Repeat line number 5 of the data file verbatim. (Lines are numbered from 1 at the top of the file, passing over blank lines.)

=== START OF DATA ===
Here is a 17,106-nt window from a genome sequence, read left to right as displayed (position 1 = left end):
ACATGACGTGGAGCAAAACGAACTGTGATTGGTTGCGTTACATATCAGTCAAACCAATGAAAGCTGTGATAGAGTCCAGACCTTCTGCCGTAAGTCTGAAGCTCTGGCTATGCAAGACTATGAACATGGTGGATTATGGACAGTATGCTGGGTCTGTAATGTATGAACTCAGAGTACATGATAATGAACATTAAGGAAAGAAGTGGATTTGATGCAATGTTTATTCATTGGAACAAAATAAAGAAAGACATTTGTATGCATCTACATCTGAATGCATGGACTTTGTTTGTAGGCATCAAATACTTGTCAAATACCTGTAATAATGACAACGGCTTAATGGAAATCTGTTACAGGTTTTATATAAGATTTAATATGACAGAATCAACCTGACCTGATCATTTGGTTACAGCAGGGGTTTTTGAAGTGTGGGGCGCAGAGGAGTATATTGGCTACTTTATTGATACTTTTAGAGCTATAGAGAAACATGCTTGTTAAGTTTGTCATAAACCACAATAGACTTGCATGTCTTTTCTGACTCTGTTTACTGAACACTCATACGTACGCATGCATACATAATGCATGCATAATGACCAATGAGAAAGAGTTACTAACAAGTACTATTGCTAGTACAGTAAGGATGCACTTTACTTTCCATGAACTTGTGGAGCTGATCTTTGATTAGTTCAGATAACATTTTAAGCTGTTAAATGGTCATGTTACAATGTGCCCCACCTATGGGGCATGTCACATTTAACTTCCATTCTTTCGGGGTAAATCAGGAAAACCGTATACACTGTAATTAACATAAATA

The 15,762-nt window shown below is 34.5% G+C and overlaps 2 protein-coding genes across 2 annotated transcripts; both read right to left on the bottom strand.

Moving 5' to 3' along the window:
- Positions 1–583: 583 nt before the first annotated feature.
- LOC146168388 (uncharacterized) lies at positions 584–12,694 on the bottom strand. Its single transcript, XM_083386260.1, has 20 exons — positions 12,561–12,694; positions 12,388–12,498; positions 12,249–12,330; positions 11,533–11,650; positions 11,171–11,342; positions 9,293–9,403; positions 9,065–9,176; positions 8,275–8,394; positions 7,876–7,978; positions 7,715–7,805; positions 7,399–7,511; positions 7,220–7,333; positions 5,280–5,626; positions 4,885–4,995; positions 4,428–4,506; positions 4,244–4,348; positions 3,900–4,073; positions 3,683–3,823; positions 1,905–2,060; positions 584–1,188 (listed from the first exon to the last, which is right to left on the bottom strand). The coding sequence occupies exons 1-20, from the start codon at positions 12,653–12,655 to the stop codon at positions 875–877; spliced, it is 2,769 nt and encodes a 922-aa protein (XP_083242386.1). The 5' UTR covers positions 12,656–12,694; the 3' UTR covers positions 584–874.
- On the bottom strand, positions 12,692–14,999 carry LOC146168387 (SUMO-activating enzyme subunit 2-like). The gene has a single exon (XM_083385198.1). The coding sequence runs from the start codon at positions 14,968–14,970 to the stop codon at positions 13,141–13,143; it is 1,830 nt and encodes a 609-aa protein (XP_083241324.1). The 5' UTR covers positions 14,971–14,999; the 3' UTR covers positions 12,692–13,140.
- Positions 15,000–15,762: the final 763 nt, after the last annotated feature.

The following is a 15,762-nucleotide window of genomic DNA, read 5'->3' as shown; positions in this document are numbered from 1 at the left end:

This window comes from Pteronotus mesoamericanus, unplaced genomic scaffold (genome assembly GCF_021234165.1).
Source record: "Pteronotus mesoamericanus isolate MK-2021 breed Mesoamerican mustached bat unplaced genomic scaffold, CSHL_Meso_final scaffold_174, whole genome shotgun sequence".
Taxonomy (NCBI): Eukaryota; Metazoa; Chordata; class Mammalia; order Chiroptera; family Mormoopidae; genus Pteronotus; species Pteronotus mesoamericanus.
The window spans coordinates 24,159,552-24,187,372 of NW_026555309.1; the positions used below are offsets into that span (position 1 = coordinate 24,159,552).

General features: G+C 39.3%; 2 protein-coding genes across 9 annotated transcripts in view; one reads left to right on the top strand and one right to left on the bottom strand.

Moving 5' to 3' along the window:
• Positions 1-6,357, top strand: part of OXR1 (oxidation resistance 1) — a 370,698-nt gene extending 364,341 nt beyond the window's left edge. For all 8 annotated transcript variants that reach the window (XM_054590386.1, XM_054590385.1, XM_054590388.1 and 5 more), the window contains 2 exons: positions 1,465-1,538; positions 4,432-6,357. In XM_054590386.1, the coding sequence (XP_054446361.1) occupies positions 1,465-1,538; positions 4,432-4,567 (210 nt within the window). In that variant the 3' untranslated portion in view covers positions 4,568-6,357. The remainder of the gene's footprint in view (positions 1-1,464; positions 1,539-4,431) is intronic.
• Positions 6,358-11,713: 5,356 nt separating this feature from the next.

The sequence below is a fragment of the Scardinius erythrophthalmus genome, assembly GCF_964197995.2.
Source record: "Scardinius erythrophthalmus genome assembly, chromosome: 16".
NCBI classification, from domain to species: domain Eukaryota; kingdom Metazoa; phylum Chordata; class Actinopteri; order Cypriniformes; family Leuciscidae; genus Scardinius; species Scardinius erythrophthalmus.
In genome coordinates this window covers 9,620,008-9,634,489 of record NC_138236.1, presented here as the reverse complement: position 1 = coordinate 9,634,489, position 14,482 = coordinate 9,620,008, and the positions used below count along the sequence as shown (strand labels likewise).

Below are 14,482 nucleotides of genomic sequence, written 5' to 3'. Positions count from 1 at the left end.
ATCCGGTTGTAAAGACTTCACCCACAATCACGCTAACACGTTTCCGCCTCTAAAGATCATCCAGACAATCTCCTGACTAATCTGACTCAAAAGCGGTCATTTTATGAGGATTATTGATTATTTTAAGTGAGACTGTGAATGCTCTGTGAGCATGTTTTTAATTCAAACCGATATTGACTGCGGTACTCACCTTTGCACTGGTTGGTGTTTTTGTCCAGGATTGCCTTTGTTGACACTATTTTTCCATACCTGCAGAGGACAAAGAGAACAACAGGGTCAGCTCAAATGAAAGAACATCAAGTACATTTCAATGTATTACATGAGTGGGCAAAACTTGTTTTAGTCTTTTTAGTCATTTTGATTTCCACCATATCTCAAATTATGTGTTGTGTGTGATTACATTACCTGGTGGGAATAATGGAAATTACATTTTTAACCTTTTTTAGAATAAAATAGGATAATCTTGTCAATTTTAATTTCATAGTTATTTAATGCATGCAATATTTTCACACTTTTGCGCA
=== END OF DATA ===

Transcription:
- Positions 1–583: 583 nt before the first annotated feature.